Jane Addams made the acquaintance of renown African-American journalist and civil rights activist Ida B. Wells in the summer of 1899. The circumstance of these two extraordinary women in Chicago engaged in different but overlapping endeavors to make the world a better place is one of those remarkable and inspirational historical coincidences that reinforces my fascination with the past. I can only imagine the conversations that took place between such formidable activists as Addams and Wells, but I can feel the power of their connection to each other and their mutual respect for each other’s work. Wells regarded Addams “as the greatest woman in the United States,” and Addams admired Wells’ exposés on lynching and considered the controversial woman a friend.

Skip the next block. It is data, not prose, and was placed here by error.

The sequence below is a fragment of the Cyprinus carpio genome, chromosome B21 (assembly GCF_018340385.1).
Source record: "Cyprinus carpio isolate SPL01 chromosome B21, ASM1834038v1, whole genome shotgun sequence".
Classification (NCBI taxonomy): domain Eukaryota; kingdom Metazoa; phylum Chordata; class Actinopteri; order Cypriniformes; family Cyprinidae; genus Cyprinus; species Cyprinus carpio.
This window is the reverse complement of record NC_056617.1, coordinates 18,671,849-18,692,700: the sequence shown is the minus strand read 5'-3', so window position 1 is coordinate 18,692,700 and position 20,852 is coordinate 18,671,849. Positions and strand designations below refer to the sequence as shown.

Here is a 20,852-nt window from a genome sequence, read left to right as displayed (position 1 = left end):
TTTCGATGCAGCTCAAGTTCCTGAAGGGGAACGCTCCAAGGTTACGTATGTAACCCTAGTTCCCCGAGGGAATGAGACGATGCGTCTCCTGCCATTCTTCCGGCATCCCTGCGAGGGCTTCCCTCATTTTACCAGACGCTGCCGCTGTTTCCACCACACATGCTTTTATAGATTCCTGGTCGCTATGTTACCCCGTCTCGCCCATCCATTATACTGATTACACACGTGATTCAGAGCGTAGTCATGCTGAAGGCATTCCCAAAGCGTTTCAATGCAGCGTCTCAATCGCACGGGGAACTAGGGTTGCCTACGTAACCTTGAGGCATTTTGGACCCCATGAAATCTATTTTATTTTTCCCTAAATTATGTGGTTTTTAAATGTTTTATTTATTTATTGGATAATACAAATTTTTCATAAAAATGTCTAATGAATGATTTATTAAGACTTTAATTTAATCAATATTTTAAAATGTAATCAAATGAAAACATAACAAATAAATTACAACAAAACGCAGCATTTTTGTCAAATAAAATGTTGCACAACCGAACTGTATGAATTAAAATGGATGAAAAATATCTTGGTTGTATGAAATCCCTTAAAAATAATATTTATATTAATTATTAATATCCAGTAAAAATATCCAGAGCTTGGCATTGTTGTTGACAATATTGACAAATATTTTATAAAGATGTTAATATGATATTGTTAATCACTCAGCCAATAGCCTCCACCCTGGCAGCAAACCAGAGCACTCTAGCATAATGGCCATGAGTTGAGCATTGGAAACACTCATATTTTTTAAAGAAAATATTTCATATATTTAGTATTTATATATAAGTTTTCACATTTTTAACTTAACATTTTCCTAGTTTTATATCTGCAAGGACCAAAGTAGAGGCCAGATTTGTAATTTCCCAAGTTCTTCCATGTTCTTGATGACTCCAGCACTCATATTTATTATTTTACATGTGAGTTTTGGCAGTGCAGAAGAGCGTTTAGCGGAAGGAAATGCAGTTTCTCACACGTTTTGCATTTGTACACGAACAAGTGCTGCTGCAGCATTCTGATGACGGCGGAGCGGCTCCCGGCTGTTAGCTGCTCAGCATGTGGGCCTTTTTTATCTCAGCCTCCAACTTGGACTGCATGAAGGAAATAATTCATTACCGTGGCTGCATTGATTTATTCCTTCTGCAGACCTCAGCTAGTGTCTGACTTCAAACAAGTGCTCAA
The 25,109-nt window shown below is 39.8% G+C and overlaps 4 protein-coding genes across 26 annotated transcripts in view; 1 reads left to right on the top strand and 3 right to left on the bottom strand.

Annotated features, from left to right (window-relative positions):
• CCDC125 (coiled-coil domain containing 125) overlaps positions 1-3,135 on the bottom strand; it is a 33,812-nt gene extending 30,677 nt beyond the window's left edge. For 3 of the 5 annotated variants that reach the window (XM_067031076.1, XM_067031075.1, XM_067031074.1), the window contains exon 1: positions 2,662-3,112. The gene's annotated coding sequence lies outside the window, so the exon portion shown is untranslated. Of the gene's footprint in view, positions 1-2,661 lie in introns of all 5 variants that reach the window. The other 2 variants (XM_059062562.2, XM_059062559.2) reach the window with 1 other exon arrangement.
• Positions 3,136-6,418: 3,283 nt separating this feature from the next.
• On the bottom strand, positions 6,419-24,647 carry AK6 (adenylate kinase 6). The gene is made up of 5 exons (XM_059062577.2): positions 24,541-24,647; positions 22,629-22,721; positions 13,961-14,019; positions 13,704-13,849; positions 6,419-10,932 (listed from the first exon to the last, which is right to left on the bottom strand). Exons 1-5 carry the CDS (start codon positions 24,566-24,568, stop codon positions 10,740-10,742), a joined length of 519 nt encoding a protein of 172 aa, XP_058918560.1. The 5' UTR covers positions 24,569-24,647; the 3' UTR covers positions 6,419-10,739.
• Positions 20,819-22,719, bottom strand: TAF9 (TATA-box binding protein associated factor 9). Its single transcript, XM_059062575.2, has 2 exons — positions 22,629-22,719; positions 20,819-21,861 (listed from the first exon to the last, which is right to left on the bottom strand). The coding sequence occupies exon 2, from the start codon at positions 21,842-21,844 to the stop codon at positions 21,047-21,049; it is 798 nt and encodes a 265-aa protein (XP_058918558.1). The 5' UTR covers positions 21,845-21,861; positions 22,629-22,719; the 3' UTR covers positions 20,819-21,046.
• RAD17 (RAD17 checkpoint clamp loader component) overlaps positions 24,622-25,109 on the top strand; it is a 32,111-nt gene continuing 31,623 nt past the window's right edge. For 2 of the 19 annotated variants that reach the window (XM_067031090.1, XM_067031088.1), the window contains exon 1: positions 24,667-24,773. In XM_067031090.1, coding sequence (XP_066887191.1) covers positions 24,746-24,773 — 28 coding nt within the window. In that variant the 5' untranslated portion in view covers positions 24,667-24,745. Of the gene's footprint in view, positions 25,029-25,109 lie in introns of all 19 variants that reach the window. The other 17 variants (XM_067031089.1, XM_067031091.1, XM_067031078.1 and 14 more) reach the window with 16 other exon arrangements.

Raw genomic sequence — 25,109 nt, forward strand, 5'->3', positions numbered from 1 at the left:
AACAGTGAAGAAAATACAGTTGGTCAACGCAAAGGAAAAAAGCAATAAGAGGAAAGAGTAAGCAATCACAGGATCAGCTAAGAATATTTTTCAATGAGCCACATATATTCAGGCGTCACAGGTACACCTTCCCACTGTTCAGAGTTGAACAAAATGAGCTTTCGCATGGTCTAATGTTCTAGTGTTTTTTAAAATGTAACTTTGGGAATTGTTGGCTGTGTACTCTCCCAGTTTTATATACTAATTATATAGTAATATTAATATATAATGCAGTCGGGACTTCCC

It was Wells who inspired Addams to take a public stand against lynching. After a mob in Maysville, Kentucky, burned alive an African-American man on Dec. 6, 1899, Wells organized a mass meeting in Chicago to protest the violence, and she invited Addams to participate. After the meeting attendees passed resolutions of protest to send to President William McKinley, Addams delivered a speech. She condemned the mob’s murderous actions and argued that such violence “further runs a certain risk of brutalizing each spectator, of shaking his belief in law and order, of sowing seed for future violence.” It was a simple truth, she argued, “Brutality begets brutality.” The speech was an important public assertion of her support for African-American civil rights, and it was her first significant connection to the movement for racial justice.